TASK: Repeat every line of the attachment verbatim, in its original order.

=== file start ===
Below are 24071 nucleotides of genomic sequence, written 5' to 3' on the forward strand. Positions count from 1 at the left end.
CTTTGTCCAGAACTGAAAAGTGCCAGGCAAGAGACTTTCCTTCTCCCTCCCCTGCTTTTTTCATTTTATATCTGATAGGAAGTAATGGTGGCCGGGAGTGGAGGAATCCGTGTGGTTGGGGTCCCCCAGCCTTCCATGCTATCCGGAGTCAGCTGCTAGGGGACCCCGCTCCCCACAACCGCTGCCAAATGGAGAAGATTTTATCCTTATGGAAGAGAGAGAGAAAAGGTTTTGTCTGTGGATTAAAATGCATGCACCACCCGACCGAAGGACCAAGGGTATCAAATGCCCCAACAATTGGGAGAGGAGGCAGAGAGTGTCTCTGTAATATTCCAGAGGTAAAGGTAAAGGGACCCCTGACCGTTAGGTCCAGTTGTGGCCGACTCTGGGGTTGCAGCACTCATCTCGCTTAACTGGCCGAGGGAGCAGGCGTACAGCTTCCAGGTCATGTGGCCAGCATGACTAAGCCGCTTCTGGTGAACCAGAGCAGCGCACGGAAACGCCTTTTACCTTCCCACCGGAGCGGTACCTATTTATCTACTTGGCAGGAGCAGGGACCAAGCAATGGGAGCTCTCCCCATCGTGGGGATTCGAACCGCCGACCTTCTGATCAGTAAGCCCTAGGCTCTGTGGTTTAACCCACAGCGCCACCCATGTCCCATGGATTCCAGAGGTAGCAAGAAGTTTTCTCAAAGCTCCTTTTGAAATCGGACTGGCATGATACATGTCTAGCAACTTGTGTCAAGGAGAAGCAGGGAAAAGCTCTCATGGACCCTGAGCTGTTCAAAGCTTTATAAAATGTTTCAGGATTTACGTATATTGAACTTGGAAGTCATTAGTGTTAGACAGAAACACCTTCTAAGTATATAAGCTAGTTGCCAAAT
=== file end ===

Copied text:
Below are 24071 nucleotides of genomic sequence, written 5' to 3' on the forward strand. Positions count from 1 at the left end.
CTTTGTCCAGAACTGAAAAGTGCCAGGCAAGAGACTTTCCTTCTCCCTCCCCTGCTTTTTTCATTTTATATCTGATAGGAAGTAATGGTGGCCGGGAGTGGAGGAATCCGTGTGGTTGGGGTCCCCCAGCCTTCCATGCTATCCGGAGTCAGCTGCTAGGGGACCCCGCTCCCCACAACCGCTGCCAAATGGAGAAGATTTTATCCTTATGGAAGAGAGAGAGAAAAGGTTTTGTCTGTGGATTAAAATGCATGCACCACCCGACCGAAGGACCAAGGGTATCAAATGCCCCAACAATTGGGAGAGGAGGCAGAGAGTGTCTCTGTAATATTCCAGAGGTAAAGGTAAAGGGACCCCTGACCGTTAGGTCCAGTTGTGGCCGACTCTGGGGTTGCAGCACTCATCTCGCTTAACTGGCCGAGGGAGCAGGCGTACAGCTTCCAGGTCATGTGGCCAGCATGACTAAGCCGCTTCTGGTGAACCAGAGCAGCGCACGGAAACGCCTTTTACCTTCCCACCGGAGCGGTACCTATTTATCTACTTGGCAGGAGCAGGGACCAAGCAATGGGAGCTCTCCCCATCGTGGGGATTCGAACCGCCGACCTTCTGATCAGTAAGCCCTAGGCTCTGTGGTTTAACCCACAGCGCCACCCATGTCCCATGGATTCCAGAGGTAGCAAGAAGTTTTCTCAAAGCTCCTTTTGAAATCGGACTGGCATGATACATGTCTAGCAACTTGTGTCAAGGAGAAGCAGGGAAAAGCTCTCATGGACCCTGAGCTGTTCAAAGCTTTATAAAATGTTTCAGGATTTACGTATATTGAACTTGGAAGTCATTAGTGTTAGACAGAAACACCTTCTAAGTATATAAGCTAGTTGCCAAAT